Protests against France continue to rage in countries across the world, with tens of thousands of Muslim demonstrators taking to the streets demanding the French ban satirical cartoons depicting Islamic Prophet Muhammad.
Demonstrators have burned and hanged effigies of President Emmanuel Macron due to his refusal to condemn the circulation of the cartoons published in Charlie Hebdo magazine, after a teacher was beheaded last week allegedly for sharing the materials in a lesson on free expression.
A second attack linked to terrorism left at least three churchgoers dead — with one beheaded — on Thursday in Nice, France, after calls for jihad over the blasphemy of mocking the religious figure.
What's the background?
In 2015, Charlie Hebdo's offices were attacked by gunmen, who left a dozen dead and another 11 injured in retaliation for the satirical magazine publishing cartoons depicting Prophet Muhammed.
Charlie Hebdo republished the cartoons earlier this year in conjunction with the trial of 14 people accused of assisting in the murders, leading to a reemergence of uproar from Muslims and renewed threats to the magazine's employees.
Following the second publication of the cartoons, French teacher Samuel Paty showed the images to his students earlier this month. As TheBlaze previously reported:
The father of one of his students began an internet campaign against Baty, uploading videos to YouTube and Facebook blasting the teacher and claiming that he showed cartoons of Muhammad with his genitals exposed. The campaign caught fire in the Muslim world, with worldwide calls for reprisal against Baty and against the French government, who naturally refused to take action against Baty.
Ultimately, Baty was murdered and beheaded on Oct. 16 by an 18-year-old Chechen Muslim refugee named Abdoullakh Abouyedovich Anzorov, who was himself caught and killed by police as he attempted to flee the scene.
Macron responded by holding a ceremony honoring the murdered teacher, where the French president declared, "He was killed because Islamists want our future. They will never have it."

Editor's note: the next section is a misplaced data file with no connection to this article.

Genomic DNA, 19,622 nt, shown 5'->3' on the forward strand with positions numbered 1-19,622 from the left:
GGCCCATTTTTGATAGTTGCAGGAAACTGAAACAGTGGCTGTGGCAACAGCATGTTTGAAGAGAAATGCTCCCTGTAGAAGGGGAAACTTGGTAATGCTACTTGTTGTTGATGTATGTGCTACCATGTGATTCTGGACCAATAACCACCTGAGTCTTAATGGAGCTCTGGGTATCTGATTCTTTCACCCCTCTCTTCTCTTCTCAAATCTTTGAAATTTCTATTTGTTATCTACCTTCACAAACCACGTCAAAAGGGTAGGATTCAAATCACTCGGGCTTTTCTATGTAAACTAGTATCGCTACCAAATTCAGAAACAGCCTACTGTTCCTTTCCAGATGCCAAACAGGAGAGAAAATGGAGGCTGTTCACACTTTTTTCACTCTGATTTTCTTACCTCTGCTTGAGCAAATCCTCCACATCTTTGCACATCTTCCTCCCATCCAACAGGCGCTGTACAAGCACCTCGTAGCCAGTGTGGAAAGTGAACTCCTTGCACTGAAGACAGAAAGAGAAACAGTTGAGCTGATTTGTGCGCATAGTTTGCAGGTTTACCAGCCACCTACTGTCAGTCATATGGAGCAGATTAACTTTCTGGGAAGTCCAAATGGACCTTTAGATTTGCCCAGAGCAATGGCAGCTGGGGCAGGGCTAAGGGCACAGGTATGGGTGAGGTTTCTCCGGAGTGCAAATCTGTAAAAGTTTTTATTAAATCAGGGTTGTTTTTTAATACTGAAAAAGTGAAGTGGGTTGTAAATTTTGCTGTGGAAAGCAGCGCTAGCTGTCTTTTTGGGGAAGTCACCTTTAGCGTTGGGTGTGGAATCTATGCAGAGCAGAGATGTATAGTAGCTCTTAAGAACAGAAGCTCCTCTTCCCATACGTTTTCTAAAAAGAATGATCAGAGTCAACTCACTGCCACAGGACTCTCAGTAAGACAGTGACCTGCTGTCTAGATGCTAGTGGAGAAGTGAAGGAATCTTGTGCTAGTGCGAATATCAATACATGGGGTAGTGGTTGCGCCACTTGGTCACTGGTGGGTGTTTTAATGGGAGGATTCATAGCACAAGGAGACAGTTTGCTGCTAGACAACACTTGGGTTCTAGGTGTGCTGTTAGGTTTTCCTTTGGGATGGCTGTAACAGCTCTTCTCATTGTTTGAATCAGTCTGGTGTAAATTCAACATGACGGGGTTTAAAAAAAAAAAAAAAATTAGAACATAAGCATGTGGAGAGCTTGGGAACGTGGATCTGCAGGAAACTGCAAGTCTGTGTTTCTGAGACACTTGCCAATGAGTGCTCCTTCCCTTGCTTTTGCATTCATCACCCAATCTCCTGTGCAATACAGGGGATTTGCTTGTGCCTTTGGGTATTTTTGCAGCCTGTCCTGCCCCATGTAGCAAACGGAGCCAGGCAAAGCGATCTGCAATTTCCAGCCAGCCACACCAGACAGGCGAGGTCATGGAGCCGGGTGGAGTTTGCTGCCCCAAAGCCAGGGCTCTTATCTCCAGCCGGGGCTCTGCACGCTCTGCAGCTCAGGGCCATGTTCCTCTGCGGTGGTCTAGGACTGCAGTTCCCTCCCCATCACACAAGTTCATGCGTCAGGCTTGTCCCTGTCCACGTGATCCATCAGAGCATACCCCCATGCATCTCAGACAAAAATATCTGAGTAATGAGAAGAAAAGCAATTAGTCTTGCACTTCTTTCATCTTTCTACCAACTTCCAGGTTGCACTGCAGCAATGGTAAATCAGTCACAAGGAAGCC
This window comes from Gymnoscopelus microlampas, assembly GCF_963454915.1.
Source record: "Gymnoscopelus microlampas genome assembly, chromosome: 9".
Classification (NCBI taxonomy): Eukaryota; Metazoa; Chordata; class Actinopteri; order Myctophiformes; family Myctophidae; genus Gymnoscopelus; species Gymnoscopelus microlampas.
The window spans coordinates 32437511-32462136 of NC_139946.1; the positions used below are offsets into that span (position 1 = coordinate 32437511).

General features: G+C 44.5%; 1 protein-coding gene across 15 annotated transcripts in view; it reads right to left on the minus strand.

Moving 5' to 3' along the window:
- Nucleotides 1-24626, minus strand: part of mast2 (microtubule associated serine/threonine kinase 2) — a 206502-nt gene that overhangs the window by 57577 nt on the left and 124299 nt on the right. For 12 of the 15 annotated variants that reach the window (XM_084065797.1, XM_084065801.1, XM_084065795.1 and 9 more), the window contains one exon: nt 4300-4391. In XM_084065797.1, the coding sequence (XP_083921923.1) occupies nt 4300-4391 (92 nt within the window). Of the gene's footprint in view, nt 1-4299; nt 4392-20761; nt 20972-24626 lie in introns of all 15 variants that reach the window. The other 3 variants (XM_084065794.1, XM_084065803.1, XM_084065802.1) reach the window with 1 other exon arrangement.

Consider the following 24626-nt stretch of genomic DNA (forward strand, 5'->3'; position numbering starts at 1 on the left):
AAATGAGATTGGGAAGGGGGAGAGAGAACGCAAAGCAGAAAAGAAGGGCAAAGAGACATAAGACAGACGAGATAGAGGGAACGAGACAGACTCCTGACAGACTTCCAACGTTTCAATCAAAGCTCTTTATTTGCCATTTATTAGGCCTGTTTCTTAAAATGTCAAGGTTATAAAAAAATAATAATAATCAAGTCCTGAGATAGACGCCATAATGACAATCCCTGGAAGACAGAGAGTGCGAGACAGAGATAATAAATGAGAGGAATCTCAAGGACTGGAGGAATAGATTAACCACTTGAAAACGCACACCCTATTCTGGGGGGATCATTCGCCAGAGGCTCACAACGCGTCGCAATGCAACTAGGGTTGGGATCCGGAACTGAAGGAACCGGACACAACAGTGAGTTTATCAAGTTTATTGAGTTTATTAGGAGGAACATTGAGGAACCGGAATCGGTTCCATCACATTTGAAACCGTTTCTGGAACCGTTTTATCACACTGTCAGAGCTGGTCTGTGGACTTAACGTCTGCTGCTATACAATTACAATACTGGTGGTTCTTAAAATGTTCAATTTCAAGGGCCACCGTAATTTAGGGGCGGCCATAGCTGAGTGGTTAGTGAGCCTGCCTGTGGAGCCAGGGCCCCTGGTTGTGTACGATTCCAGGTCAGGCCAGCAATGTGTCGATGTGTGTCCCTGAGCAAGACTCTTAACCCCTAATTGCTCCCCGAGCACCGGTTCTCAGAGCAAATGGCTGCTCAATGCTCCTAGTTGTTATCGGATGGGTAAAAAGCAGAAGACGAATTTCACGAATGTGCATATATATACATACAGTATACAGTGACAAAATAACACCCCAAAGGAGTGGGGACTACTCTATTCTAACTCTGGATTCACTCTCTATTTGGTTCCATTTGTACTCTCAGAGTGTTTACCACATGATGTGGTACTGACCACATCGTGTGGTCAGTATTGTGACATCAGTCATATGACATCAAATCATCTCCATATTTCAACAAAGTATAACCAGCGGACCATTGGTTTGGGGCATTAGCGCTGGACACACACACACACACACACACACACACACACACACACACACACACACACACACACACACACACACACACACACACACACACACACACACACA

Hard-line Muslims worldwide called for boycotting France following the ordeal. Meanwhile, some French citizens have showed their solidarity with Macron in honoring the teacher and free expression by displaying the Charlie Hebdo cartoons in windows of homes and shops.
What's happening now?
The Associated Press reported that "tens of thousands of Muslims, from Pakistan to Lebanon to the Palestinian territories, poured out of prayer services to join anti-France protests on Friday, as the French president's vow to protect the right to caricature the Prophet Muhammad continues to roil the Muslim world."
The outlet further reported:
Demonstrations in Pakistan's capital Islamabad turned violent as some 2,000 people who tried to march toward the French Embassy were pushed back by police firing tear gas and beating protesters with batons. Crowds of Islamist activists hanged an effigy of French President Emmanuel Macron from a highway overpass after pounding it furiously with their shoes. Several demonstrators were wounded in clashes with police as authorities pushed to evict activists from the area surrounding the embassy.
In Bangladesh, protesters set an effigy of Macron ablaze.
One cleric leading protests in Pakistan yelled, "There's only one punishment for blasphemy," to which the crowd yelled back, "Beheading! Beheading!"